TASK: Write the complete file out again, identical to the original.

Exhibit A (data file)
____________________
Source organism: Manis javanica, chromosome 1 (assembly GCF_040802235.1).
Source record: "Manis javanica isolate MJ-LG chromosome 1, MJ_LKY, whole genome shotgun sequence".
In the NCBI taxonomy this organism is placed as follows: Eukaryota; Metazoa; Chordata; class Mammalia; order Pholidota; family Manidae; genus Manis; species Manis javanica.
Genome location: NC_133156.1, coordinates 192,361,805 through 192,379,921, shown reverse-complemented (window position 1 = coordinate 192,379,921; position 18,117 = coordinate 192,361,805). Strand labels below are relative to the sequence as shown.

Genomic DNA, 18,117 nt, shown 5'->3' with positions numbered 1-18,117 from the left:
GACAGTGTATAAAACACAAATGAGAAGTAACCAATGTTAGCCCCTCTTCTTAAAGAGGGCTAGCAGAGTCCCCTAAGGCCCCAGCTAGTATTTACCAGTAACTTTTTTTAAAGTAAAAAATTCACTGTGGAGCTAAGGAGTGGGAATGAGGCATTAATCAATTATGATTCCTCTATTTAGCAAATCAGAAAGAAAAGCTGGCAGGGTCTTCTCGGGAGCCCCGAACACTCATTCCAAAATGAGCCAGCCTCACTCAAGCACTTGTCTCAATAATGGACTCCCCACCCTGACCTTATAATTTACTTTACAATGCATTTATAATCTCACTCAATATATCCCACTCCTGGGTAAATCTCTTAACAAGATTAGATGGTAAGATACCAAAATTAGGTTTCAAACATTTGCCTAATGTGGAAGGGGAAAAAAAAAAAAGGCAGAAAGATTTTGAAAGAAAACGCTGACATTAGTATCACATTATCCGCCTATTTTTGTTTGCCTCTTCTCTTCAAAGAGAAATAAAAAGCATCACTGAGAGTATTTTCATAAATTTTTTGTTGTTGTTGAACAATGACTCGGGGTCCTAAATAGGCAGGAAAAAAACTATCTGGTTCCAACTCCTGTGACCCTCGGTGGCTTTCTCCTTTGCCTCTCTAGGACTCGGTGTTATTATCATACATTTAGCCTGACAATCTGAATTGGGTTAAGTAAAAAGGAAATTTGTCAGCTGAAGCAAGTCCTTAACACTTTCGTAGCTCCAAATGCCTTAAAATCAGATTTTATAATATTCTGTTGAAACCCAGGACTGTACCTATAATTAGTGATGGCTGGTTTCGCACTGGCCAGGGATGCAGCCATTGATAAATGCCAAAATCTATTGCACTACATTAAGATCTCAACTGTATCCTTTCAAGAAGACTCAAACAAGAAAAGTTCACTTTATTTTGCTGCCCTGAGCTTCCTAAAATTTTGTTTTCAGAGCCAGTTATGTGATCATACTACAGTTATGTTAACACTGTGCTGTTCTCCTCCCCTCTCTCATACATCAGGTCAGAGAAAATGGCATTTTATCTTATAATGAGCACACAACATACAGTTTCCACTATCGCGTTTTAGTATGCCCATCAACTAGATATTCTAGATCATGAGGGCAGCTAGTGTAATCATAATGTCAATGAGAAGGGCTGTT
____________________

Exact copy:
Source organism: Manis javanica, chromosome 1 (assembly GCF_040802235.1).
Source record: "Manis javanica isolate MJ-LG chromosome 1, MJ_LKY, whole genome shotgun sequence".
In the NCBI taxonomy this organism is placed as follows: Eukaryota; Metazoa; Chordata; class Mammalia; order Pholidota; family Manidae; genus Manis; species Manis javanica.
Genome location: NC_133156.1, coordinates 192,361,805 through 192,379,921, shown reverse-complemented (window position 1 = coordinate 192,379,921; position 18,117 = coordinate 192,361,805). Strand labels below are relative to the sequence as shown.

Genomic DNA, 18,117 nt, shown 5'->3' with positions numbered 1-18,117 from the left:
GACAGTGTATAAAACACAAATGAGAAGTAACCAATGTTAGCCCCTCTTCTTAAAGAGGGCTAGCAGAGTCCCCTAAGGCCCCAGCTAGTATTTACCAGTAACTTTTTTTAAAGTAAAAAATTCACTGTGGAGCTAAGGAGTGGGAATGAGGCATTAATCAATTATGATTCCTCTATTTAGCAAATCAGAAAGAAAAGCTGGCAGGGTCTTCTCGGGAGCCCCGAACACTCATTCCAAAATGAGCCAGCCTCACTCAAGCACTTGTCTCAATAATGGACTCCCCACCCTGACCTTATAATTTACTTTACAATGCATTTATAATCTCACTCAATATATCCCACTCCTGGGTAAATCTCTTAACAAGATTAGATGGTAAGATACCAAAATTAGGTTTCAAACATTTGCCTAATGTGGAAGGGGAAAAAAAAAAAAGGCAGAAAGATTTTGAAAGAAAACGCTGACATTAGTATCACATTATCCGCCTATTTTTGTTTGCCTCTTCTCTTCAAAGAGAAATAAAAAGCATCACTGAGAGTATTTTCATAAATTTTTTGTTGTTGTTGAACAATGACTCGGGGTCCTAAATAGGCAGGAAAAAAACTATCTGGTTCCAACTCCTGTGACCCTCGGTGGCTTTCTCCTTTGCCTCTCTAGGACTCGGTGTTATTATCATACATTTAGCCTGACAATCTGAATTGGGTTAAGTAAAAAGGAAATTTGTCAGCTGAAGCAAGTCCTTAACACTTTCGTAGCTCCAAATGCCTTAAAATCAGATTTTATAATATTCTGTTGAAACCCAGGACTGTACCTATAATTAGTGATGGCTGGTTTCGCACTGGCCAGGGATGCAGCCATTGATAAATGCCAAAATCTATTGCACTACATTAAGATCTCAACTGTATCCTTTCAAGAAGACTCAAACAAGAAAAGTTCACTTTATTTTGCTGCCCTGAGCTTCCTAAAATTTTGTTTTCAGAGCCAGTTATGTGATCATACTACAGTTATGTTAACACTGTGCTGTTCTCCTCCCCTCTCTCATACATCAGGTCAGAGAAAATGGCATTTTATCTTATAATGAGCACACAACATACAGTTTCCACTATCGCGTTTTAGTATGCCCATCAACTAGATATTCTAGATCATGAGGGCAGCTAGTGTAATCATAATGTCAATGAGAAGGGCTGTT